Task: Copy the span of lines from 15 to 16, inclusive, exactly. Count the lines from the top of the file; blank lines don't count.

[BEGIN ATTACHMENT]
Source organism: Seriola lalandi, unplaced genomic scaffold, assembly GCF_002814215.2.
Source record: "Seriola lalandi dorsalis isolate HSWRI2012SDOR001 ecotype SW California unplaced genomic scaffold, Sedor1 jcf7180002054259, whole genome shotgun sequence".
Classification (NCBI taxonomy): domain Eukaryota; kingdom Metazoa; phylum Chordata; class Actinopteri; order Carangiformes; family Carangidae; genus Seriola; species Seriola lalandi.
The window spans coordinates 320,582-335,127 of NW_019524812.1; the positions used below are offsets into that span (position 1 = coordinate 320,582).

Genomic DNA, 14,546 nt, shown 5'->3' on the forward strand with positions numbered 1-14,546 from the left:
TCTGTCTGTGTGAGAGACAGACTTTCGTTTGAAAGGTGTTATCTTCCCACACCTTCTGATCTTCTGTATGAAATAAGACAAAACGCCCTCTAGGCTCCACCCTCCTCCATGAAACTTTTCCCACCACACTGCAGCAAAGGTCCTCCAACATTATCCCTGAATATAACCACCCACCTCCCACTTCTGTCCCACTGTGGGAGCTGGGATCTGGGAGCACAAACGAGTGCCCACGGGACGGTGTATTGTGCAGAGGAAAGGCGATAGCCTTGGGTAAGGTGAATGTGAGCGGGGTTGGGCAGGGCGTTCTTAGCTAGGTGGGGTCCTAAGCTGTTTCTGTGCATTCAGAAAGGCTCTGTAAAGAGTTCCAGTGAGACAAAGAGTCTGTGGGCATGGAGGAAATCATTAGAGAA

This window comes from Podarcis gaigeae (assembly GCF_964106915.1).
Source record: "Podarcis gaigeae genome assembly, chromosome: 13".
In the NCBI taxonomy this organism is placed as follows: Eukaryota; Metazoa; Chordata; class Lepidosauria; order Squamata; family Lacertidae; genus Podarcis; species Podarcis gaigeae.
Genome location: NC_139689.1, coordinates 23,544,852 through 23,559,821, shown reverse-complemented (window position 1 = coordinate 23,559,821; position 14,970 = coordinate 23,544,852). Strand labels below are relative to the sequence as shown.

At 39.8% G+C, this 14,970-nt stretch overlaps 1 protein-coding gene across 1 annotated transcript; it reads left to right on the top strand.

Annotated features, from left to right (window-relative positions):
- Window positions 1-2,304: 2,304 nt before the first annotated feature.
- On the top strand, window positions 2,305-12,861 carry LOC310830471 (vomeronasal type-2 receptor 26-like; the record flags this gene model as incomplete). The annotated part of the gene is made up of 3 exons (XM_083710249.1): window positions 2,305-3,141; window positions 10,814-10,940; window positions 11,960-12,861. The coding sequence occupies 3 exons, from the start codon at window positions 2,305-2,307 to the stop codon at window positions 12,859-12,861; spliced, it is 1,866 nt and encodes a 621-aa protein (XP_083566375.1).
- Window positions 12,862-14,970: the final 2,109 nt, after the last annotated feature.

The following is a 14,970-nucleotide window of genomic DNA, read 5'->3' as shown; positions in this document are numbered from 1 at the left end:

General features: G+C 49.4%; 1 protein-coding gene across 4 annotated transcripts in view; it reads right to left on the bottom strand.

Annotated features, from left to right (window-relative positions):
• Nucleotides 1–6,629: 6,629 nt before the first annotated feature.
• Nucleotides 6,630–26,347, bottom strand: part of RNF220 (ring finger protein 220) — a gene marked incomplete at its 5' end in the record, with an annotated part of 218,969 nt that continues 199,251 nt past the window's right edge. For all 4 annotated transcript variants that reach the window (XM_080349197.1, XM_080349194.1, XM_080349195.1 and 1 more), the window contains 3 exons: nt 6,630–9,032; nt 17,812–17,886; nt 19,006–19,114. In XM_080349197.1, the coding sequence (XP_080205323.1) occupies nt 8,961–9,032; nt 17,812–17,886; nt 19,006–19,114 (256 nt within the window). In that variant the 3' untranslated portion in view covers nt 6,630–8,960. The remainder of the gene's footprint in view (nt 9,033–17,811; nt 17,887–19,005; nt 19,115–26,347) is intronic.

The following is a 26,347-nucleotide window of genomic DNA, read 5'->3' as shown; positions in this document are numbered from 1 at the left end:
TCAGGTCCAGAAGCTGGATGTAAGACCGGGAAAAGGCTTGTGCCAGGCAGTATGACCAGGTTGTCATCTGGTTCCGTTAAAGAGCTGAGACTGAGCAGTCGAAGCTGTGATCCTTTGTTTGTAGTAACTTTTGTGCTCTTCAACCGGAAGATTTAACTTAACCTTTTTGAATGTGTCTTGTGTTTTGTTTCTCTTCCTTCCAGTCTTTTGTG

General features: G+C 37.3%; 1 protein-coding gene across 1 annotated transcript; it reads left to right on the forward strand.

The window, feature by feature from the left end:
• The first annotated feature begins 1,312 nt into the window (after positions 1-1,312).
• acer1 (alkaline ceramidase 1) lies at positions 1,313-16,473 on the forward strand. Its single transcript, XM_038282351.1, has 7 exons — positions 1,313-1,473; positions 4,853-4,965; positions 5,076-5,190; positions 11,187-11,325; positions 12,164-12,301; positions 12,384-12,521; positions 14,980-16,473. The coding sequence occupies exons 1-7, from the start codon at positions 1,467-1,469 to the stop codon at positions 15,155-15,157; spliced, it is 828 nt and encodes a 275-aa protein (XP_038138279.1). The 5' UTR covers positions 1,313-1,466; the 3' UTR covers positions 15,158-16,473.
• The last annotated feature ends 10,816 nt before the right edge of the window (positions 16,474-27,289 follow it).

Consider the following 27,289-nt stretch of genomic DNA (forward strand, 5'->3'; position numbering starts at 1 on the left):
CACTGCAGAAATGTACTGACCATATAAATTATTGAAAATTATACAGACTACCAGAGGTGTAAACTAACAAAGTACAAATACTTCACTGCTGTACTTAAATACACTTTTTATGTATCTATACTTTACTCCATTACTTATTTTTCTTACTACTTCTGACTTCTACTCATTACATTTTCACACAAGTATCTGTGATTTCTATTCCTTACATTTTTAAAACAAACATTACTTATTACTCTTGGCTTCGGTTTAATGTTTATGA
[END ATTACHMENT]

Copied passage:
- Window positions 12,862-14,970: the final 2,109 nt, after the last annotated feature.

The following is a 14,970-nucleotide window of genomic DNA, read 5'->3' as shown; positions in this document are numbered from 1 at the left end: